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JayM
33 minutes ago
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Atlanta, GA
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Google Reader Shutdown Tidbits

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JayM
1 day ago
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Decade of being on NewsBlur? Wow.
Atlanta, GA
denubis
1 day ago
I feel old...
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Microsoft is a national security threat: ex-White House cyber policy director

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JayM
1 day ago
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Atlanta, GA
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What Should You Work On? (Assuming You Want to Make a Living at It.)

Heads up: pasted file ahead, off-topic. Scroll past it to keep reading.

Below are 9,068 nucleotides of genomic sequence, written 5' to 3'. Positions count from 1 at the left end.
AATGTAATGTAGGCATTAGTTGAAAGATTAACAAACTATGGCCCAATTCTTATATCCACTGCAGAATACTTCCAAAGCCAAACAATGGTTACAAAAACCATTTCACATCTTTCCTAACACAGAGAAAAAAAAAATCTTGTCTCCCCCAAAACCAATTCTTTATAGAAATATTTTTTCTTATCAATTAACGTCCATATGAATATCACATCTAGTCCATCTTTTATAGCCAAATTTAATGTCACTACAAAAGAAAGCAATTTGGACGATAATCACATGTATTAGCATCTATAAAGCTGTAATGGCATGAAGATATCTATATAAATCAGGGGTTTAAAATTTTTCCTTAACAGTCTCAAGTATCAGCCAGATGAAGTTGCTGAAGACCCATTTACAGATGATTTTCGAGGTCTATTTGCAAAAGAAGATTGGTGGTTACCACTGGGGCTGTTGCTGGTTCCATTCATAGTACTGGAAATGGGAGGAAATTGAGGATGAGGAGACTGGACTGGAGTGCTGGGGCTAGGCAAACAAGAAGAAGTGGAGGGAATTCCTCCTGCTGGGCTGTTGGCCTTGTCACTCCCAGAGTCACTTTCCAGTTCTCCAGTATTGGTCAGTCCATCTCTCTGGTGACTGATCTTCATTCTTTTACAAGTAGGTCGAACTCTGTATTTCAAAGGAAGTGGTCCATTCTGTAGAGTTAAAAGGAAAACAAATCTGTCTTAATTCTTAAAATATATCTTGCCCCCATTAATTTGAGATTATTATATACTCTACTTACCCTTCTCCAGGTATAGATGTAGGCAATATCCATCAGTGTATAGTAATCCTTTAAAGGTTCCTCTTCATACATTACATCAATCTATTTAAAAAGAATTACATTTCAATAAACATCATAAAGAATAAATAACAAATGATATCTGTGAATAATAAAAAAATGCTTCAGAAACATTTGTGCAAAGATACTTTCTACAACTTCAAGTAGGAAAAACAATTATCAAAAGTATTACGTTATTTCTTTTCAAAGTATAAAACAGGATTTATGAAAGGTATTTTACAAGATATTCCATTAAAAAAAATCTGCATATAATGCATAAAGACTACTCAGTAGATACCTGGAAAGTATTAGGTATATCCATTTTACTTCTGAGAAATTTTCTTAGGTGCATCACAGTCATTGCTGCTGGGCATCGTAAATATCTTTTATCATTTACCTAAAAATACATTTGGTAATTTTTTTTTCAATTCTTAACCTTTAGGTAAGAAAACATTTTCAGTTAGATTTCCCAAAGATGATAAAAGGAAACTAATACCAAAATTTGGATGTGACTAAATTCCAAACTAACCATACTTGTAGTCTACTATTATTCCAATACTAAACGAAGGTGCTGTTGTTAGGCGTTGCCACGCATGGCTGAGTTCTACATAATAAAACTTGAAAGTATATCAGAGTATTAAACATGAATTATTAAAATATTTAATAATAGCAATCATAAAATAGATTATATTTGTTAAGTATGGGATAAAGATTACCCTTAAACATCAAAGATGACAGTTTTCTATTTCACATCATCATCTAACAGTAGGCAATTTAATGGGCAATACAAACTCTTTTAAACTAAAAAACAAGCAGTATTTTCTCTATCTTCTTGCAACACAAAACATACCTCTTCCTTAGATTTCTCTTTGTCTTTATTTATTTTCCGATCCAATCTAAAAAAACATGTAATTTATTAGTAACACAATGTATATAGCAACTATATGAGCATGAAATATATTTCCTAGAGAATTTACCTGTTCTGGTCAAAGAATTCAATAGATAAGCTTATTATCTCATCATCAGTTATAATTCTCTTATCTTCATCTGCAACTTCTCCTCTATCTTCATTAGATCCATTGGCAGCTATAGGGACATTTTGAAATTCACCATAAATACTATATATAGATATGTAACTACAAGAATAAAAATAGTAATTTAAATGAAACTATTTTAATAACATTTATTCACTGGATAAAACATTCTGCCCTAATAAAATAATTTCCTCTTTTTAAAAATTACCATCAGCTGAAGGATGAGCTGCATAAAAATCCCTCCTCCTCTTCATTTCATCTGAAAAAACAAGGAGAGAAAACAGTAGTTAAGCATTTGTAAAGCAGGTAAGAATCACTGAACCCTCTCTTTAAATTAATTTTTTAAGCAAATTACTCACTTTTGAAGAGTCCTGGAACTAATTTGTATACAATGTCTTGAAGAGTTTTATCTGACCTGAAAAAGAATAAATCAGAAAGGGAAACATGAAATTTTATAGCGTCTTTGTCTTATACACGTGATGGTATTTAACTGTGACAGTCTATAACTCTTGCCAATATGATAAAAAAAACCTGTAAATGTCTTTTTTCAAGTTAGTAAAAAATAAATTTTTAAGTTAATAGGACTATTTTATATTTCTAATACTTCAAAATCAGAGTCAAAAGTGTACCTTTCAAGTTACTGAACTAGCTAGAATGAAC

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JayM
1 day ago
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Atlanta, GA
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How did customer service get so bad?

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JayM
1 day ago
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Well, I have a feeling it is tied to average IQ… and I have a feeling that has dropped due to COVID infections… so many feelings about all this.
Atlanta, GA